A Catholic prelate in the Philippine capital warned against an anti-terror bill, which is just waiting for the signature of President Rodrigo Duterte to become law, describing it as “very alarming.”
Bishop Pablo Virgilio David of Kalookan said the earlier reaction of church leaders, who condemned the proposed measure, was not exaggerated.
The bishop noted that even in the absence of an anti-terrorism law, warrantless arrests have been made in the context of the government’s anti-illegal drugs “war” and in the midst of the coronavirus pandemic.
Bishop David cited the case of an elderly fish vendor who was arrested while buying fish during the pandemic lockdown.
After being presented before the court where he pleaded guilty, the judge sentenced the man to imprisonment of 10 days but was freed immediately because he had been detained for 14 days already.
“The family was so poor the fish vendor and his family didn’t have mobile phones to communicate,” said Bishop David.
The bishop said there have been about 600 arrests in the city of Navotas, in the outskirts of the capital, where people were asked to pay 3,500 each for bail.
He said it would be better for the government to understand the plight of the poor in times of crisis and penalize them for quarantine or curfew violations with civic work instead of detention.
Bishop David said it is easy for people living comfortable lives to say the poor are hardheaded.
“The poor, the informal settlers, cannot afford not to work because they will have nothing to eat,” he said.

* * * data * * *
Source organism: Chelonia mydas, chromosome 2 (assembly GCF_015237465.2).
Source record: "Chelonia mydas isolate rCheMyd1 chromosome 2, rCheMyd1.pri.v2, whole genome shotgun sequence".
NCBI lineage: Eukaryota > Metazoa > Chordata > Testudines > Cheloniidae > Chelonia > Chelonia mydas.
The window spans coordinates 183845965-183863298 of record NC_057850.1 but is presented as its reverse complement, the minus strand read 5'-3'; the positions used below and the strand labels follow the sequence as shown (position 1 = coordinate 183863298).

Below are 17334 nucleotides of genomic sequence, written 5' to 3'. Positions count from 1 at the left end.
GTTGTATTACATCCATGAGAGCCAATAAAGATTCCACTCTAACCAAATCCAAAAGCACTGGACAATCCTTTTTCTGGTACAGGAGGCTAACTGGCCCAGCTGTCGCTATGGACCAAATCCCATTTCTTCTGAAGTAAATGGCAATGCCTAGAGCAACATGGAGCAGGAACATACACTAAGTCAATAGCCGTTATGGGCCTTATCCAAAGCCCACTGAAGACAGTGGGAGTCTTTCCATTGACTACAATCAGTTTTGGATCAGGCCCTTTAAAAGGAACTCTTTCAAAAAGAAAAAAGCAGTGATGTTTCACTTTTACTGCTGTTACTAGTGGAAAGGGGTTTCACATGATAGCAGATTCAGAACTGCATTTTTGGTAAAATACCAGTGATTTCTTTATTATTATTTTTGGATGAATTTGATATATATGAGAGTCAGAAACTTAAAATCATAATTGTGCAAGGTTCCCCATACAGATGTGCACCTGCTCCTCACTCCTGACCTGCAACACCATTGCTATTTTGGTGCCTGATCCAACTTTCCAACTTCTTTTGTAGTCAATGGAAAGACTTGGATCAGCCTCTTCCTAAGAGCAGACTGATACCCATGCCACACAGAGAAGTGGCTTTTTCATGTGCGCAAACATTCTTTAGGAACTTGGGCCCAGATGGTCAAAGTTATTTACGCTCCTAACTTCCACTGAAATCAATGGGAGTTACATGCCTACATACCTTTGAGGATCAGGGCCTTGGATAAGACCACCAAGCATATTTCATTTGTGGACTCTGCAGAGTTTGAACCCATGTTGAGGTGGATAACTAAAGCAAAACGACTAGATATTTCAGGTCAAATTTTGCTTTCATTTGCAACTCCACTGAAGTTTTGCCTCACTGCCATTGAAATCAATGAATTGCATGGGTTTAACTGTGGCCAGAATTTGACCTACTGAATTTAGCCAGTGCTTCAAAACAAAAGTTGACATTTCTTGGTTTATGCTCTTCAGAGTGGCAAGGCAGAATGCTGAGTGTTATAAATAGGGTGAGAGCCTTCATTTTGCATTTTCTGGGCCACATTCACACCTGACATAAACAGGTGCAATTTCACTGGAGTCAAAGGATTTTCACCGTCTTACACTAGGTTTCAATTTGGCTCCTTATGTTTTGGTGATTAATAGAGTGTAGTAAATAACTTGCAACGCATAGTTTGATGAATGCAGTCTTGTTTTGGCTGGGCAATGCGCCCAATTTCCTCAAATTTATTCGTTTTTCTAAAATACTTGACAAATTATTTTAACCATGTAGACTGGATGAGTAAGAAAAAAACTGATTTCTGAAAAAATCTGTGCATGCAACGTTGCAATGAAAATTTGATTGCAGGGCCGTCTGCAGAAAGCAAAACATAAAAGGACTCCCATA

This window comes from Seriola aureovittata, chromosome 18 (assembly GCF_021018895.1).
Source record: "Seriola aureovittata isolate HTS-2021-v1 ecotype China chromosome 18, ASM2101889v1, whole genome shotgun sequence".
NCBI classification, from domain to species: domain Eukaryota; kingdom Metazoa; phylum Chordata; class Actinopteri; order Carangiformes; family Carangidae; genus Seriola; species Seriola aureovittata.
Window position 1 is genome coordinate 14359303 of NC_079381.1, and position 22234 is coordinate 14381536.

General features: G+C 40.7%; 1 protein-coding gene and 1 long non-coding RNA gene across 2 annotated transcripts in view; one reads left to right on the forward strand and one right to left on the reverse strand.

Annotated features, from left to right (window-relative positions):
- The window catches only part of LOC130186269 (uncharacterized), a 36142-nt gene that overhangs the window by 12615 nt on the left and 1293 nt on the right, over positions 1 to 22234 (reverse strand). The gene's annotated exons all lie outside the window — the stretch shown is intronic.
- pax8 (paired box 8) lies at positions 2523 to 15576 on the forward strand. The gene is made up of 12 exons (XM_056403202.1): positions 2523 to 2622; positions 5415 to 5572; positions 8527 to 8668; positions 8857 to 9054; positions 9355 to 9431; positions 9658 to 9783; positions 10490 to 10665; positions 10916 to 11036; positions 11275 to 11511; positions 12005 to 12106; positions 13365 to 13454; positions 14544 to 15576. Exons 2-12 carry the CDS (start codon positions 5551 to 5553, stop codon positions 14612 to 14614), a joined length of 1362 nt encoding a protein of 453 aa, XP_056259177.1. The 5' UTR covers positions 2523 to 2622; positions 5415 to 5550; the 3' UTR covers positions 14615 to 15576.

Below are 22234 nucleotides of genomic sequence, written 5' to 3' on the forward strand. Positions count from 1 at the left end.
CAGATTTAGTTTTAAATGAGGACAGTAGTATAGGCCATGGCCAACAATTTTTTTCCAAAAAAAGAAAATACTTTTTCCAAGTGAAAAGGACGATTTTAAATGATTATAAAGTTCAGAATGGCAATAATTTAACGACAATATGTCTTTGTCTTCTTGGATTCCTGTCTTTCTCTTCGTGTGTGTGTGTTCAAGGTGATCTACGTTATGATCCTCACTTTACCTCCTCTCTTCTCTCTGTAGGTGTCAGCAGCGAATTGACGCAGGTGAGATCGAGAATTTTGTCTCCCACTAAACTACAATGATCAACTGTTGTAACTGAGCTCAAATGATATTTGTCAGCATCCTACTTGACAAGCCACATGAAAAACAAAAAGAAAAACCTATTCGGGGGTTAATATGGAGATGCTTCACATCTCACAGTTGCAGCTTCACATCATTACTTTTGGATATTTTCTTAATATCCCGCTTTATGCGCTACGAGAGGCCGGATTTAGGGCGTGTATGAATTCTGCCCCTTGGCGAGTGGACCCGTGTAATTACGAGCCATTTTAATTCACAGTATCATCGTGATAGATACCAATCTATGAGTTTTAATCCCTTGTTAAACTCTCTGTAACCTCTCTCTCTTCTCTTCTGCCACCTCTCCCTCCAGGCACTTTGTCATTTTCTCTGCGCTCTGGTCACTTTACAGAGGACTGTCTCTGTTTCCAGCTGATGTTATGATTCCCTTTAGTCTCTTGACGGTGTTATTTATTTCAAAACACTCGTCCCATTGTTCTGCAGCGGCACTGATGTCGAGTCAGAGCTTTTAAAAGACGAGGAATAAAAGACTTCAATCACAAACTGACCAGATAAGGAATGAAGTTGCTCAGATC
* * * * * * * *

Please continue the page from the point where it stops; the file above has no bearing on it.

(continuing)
In the height of the government’s “war” against illegal drugs, Bishop David led in the establishment of community-based drug rehabilitation programs that help drug dependents recover.
“The Church cannot agree that people who were drug addicts are hopeless cases. We will never surrender to hopelessness,” he said.
He described the introduction of the anti-terror bill as “surprising,” calling it “very divisive at this time.”
“It’s like we are dangerously sliding back to authoritarian rule,” he said, adding that arrests without warrant are prohibited by law but is “being done all the time.”
“We are aware that the government is using the law against legitimate dissent, and this is being committed by most governments, not just this government,” said the bishop.
The anti-terrorism bill, recently passed by Congress, is set to be signed into law by Duterte.
Critics said the bill carries a vague definition of “terrorism” that offers little distinction between organizations that commit acts of terror and revolutionary armed movements.
The bill will provide law enforcers with broad powers to determine what constitutes a “terrorist,” shifting the burden of proof to suspected individuals and organizations.